Review Sex Ratios In The United States
Order ID 53563633773 Type Essay Writer Level Masters Style APA Sources/References 4 Perfect Number of Pages to Order 5-10 Pages
Review Sex Ratios In The United States
The normal male to female live birth sex ratio ranges from about 1.03 to 1.07. The sex ratio is defined as the ratio of male births to female births. You might expect boy and girl births to be equally likely, but in fact, baby boys are somewhat more common than baby girls.
Higher sex ratios are thought to reflect prenatal sex selection, especially among cultures where sons are prized more heavily than daughters. We will review sex ratios in the United States as a whole, as well as in individual states, to determine whether sex ratios vary significantly among various ethnic and racial groups.
To do this analysis, we will utilize natality data for the United States, provided by the Centers for Disease Control.
In the first part of the assignment, we will look at sex ratios for your home state, over the time period 1995 to 2002, by race. To obtain this information:
Go the CDC Wonder website,
Click on Births under the WONDER Online Databases to bring you to the Natality Information screen
On this screen, click Natality for 1995-2002.
On the following screen, click I Agreeing order to agree to abide by the government rules for data use (primarily, concerning confidentiality).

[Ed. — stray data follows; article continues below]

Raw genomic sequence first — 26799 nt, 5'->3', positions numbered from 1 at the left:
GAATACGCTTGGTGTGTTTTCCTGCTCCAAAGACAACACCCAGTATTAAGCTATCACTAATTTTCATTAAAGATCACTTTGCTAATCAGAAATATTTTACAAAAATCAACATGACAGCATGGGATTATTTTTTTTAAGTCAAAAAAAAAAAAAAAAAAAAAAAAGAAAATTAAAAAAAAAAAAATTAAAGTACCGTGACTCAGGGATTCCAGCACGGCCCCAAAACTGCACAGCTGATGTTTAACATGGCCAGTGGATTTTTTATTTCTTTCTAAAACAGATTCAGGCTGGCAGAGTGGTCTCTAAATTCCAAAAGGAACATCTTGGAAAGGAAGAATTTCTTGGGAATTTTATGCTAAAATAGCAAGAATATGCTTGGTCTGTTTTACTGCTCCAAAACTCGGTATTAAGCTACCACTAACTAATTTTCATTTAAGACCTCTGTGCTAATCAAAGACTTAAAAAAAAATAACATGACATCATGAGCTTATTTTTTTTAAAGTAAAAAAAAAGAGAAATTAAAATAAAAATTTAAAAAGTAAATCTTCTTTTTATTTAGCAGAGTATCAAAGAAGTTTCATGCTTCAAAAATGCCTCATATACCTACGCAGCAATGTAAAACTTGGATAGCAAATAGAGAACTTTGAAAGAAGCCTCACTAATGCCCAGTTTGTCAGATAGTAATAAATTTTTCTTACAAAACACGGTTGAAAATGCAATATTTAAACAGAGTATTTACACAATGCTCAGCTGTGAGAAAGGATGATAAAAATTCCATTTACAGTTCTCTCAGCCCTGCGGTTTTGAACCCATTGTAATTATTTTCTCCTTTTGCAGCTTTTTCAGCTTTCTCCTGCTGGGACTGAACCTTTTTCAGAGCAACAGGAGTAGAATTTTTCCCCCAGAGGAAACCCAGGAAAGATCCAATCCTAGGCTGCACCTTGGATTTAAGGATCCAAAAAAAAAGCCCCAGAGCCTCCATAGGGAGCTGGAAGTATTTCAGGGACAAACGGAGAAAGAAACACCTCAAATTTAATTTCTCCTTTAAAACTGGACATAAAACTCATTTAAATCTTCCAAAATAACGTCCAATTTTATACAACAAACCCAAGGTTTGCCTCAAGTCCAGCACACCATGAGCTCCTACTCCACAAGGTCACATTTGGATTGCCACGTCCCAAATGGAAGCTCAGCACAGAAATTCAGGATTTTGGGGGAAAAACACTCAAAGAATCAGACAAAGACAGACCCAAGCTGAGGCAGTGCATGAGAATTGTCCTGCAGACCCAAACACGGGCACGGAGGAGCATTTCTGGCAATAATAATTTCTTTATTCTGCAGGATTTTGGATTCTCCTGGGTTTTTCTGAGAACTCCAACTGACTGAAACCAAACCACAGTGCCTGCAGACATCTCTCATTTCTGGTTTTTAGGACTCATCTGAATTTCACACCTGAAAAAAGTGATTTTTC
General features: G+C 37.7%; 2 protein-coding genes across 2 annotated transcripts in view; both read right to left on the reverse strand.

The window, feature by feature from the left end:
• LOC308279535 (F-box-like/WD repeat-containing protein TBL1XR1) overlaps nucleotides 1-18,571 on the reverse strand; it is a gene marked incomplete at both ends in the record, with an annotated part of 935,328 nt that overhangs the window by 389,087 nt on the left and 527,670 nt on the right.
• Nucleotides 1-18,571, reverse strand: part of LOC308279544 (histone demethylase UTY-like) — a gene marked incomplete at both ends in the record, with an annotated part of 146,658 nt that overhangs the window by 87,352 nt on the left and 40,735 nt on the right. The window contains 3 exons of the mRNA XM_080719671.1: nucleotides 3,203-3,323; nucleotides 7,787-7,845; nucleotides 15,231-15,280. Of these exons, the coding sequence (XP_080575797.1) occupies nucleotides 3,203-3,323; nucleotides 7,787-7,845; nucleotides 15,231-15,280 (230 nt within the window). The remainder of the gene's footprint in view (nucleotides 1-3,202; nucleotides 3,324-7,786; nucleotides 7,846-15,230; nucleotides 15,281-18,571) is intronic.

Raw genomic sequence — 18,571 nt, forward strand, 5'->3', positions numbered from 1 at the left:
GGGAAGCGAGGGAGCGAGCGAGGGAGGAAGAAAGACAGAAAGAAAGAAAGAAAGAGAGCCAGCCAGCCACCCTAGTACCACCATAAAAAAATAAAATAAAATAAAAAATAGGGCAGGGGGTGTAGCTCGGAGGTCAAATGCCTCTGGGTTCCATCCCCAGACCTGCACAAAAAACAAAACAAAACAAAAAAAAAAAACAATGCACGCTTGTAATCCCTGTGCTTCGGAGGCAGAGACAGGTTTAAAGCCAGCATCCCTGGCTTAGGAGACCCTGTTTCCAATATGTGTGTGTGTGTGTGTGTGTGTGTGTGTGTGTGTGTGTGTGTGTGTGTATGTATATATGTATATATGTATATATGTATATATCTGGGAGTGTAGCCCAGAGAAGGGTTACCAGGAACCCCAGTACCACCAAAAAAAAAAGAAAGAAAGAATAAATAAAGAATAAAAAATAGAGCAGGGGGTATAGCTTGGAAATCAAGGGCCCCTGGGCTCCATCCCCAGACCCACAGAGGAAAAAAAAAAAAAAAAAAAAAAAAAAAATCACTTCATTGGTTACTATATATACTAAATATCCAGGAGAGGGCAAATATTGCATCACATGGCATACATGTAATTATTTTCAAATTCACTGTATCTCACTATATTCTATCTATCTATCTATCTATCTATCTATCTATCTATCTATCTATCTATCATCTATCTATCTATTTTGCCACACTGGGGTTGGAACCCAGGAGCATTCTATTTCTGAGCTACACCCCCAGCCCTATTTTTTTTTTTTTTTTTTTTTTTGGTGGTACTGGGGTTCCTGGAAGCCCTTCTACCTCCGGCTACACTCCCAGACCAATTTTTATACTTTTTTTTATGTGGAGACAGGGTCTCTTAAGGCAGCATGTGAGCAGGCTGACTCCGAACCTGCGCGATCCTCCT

This will bring us to the Natality, 1995-2002 Request screen.
In the block 1. Organize table layout, group results by year, followed by race, and then gender.
In the block 2. Select maternal residence, choose your state.
You can leave blocks 3 through 6 at their default values (i.e., All).
A new screen will open, with data (births) tabulated by Year, Race, and Gender.
Click Export, click Save, and a text file named Natality, _1995-2002 .txt or something similar will be downloaded onto your computer.
We can now process the downloaded data in Excel.
Load the text file into Excel. This will probably open the Text Import Wizard.
Accept the defaults, and you should have a spreadsheet with the natality data entered.
We will need to edit the data slightly before calculating sex ratios and drawing graphs of the sex ratios. To do this: